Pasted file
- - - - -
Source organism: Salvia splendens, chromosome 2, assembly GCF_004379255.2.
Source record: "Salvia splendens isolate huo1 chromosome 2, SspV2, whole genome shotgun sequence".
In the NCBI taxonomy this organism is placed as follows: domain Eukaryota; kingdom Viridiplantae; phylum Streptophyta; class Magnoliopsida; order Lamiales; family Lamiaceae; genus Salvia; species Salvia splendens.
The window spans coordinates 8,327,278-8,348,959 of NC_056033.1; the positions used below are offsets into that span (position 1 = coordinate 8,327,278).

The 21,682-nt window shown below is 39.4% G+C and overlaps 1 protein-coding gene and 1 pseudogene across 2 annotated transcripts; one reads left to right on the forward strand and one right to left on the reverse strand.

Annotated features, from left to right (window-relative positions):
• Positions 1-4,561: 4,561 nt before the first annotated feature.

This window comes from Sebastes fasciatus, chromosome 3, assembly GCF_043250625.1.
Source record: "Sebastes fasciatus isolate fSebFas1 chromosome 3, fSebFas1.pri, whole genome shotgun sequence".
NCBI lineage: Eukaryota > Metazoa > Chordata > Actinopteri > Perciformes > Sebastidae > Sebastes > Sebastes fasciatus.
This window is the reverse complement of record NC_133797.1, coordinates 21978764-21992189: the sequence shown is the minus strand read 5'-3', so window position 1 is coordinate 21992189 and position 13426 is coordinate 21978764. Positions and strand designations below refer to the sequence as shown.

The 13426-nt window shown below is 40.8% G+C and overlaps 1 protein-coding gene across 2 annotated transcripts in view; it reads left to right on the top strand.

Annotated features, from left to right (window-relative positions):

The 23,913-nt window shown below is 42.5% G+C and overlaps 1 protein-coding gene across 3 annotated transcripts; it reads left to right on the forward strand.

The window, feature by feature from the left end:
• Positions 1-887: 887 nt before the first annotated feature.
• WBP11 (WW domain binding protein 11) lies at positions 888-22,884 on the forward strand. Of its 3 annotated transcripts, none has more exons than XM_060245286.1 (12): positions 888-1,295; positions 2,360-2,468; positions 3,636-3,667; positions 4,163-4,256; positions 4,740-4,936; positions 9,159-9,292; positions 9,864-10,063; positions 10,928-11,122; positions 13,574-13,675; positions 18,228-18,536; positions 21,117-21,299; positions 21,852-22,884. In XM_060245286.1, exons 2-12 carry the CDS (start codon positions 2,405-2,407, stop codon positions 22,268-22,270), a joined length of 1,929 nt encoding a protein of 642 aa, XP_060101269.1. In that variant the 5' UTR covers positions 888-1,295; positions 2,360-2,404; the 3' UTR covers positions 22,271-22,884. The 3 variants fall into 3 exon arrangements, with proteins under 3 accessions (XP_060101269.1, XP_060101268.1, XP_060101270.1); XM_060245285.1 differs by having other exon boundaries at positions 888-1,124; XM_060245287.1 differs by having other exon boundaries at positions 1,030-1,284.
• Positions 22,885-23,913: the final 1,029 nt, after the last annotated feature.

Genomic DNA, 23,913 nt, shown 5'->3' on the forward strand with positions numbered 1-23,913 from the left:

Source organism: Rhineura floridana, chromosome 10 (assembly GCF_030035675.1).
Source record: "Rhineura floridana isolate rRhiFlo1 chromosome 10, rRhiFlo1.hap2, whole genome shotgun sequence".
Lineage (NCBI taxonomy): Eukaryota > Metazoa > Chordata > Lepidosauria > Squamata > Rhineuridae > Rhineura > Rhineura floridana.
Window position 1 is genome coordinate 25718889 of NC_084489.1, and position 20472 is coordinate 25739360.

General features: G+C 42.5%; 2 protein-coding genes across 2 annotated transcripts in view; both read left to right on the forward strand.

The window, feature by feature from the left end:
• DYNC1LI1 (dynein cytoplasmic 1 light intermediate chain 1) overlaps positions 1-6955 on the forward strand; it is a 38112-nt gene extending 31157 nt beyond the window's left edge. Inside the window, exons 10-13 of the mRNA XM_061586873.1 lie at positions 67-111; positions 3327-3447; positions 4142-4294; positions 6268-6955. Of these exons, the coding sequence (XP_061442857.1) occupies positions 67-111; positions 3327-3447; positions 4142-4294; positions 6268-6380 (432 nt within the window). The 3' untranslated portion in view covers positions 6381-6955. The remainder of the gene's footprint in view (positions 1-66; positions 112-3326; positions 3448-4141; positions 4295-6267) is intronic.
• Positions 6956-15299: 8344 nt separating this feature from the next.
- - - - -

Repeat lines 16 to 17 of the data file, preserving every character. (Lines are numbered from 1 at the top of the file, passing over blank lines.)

• Positions 1-887: 887 nt before the first annotated feature.
• WBP11 (WW domain binding protein 11) lies at positions 888-22,884 on the forward strand. Of its 3 annotated transcripts, none has more exons than XM_060245286.1 (12): positions 888-1,295; positions 2,360-2,468; positions 3,636-3,667; positions 4,163-4,256; positions 4,740-4,936; positions 9,159-9,292; positions 9,864-10,063; positions 10,928-11,122; positions 13,574-13,675; positions 18,228-18,536; positions 21,117-21,299; positions 21,852-22,884. In XM_060245286.1, exons 2-12 carry the CDS (start codon positions 2,405-2,407, stop codon positions 22,268-22,270), a joined length of 1,929 nt encoding a protein of 642 aa, XP_060101269.1. In that variant the 5' UTR covers positions 888-1,295; positions 2,360-2,404; the 3' UTR covers positions 22,271-22,884. The 3 variants fall into 3 exon arrangements, with proteins under 3 accessions (XP_060101269.1, XP_060101268.1, XP_060101270.1); XM_060245285.1 differs by having other exon boundaries at positions 888-1,124; XM_060245287.1 differs by having other exon boundaries at positions 1,030-1,284.